History of American Exploration from 1650 to 1675
About the history of American exploration from 1650 to 1675 including explorations of Marquette and Lederer.
A CHRONOLOGY OF THE EXPLORATION OF THE AMERICAS
1654-1660 Brothers-in-law Medart Chouart, Sieur de Groseilliers (1625?-1697), and Pierre Esprit Radisson (1636?-1710) conducted several expeditions into the North American plains, where they may have been the first to contact Sioux Indians. Radisson's description of exploration is graphic and unromantic: "Sometimes one stands with one's backside in water, has fear in one's belly, an empty stomach, tired bones, and a great desire to sleep possessing one's whole body. And all of it in evil weather which must be borne, for it is an affliction against which there is no protection."
1669 Slightly mad and melancholy, an aristocratic seminarian turned fur trader, Robert Cavelier, Sieur de La Salle (1643-1687) conducted his first New World exploration. He explored the area around the Ohio River.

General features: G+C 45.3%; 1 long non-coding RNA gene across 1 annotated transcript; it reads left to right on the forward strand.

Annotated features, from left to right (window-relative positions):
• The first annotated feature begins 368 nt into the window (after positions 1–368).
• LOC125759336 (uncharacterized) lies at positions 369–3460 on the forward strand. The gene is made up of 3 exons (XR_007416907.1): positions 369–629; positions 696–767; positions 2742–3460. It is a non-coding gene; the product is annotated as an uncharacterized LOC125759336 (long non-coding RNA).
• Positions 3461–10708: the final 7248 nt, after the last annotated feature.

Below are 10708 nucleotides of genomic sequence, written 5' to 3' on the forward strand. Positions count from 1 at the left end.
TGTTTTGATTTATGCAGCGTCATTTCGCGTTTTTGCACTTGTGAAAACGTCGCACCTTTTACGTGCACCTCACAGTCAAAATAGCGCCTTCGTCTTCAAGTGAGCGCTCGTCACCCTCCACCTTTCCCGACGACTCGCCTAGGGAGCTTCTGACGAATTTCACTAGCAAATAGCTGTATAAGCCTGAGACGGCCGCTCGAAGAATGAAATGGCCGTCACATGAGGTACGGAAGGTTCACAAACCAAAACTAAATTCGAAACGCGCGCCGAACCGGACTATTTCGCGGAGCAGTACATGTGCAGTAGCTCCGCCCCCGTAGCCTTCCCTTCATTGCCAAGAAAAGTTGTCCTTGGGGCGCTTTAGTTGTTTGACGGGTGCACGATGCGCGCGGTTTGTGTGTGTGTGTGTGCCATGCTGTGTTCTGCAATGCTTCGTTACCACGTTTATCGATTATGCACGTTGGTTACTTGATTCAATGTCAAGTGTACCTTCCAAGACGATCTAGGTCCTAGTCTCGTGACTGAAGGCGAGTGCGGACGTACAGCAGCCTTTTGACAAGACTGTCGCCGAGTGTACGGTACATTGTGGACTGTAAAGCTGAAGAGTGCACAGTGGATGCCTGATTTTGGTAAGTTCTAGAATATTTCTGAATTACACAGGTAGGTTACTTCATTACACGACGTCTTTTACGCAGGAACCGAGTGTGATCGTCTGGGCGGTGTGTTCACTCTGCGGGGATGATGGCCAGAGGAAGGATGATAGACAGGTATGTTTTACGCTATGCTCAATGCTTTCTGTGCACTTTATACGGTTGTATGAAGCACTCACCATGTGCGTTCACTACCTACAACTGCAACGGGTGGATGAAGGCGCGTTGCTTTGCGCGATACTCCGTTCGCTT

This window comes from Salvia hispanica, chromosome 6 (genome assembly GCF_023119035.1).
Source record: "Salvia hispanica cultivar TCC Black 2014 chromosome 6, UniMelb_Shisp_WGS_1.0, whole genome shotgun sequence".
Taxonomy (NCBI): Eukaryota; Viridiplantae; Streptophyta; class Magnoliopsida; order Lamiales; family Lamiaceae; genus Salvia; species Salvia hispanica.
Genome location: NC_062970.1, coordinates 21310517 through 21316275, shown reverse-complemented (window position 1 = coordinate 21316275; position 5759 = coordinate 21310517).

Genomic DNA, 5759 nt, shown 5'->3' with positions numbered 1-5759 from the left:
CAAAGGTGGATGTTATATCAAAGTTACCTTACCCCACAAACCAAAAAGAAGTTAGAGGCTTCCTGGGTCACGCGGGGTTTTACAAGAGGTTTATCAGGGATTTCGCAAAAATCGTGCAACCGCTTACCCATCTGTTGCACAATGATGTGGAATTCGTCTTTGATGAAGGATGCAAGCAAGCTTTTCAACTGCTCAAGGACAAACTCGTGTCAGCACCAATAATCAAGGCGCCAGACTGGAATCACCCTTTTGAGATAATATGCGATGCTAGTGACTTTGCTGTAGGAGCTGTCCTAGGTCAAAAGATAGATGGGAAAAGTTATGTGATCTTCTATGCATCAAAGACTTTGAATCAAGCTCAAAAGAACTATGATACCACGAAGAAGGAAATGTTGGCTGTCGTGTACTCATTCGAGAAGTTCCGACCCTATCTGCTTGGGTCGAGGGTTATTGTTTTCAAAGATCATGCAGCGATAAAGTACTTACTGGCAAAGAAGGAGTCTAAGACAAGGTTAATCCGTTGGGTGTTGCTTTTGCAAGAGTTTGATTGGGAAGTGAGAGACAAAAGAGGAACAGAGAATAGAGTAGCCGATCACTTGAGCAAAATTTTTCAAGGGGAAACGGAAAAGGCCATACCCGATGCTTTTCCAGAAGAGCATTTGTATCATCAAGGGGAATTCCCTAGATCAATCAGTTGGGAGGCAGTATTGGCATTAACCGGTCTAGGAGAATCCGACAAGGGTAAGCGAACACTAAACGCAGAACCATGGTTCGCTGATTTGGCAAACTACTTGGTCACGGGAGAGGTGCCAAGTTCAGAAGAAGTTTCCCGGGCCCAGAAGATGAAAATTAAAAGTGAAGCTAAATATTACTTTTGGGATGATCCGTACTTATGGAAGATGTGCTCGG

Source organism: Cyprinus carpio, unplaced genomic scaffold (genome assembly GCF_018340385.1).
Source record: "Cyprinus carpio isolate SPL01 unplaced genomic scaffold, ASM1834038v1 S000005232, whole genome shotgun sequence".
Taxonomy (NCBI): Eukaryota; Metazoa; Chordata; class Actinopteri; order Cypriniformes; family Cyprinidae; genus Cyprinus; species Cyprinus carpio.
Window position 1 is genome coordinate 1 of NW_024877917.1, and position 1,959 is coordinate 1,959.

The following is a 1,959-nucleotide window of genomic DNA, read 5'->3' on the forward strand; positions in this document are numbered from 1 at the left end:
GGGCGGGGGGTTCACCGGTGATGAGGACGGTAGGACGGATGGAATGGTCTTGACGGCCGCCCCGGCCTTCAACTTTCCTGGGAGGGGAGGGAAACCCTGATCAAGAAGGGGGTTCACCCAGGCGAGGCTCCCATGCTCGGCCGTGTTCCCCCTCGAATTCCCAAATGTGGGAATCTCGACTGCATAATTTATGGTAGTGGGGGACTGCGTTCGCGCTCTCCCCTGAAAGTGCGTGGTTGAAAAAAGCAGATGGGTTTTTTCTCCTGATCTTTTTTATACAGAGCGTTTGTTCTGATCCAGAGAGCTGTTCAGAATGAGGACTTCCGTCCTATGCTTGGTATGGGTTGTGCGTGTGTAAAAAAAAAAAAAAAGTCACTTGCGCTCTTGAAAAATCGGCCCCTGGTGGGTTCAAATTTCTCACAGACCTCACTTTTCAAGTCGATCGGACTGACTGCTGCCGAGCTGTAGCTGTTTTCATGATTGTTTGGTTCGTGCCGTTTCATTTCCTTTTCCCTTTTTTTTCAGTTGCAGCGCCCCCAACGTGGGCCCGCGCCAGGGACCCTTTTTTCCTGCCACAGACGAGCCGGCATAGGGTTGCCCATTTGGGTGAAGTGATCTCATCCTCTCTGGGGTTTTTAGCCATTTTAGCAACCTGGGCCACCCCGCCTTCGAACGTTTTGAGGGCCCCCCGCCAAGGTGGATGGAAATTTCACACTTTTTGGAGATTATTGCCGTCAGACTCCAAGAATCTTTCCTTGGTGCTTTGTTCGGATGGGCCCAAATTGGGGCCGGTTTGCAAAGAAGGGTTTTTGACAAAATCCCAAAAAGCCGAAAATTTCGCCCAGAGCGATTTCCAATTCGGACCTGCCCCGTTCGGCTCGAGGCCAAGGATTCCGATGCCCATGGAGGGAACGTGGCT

1669-1670 German John Lederer, a doctor, three times searched for and did not find a pass from the Piedmont through the Appalachians. He said he saw lions and leopards and tree-climbing snakes. When he cut open one of the snakes, he found a squirrel in its stomach.
1673 Pere Jacques Marquette (1637-1675), a Jesuit who spoke six Indian languages, joined up with Louis Jolliet, cartographer, organist, businessman and native Canadian, to sail down the Fox and Wisconsin rivers to the Mississippi. Guided by Miami Indians, they cruised nearly 3,000 mi., in spite of heat, hostile tribes, and Indian warnings of "horrible monsters, which devoured men and canoes together." Though they did not reach the Gulf of Mexico, they came close enough to prove that the Mississippi did not empty into the Pacific. Nearly home, Jolliet lost all his records of the journey in a boat accident in the rapids near Montreal.
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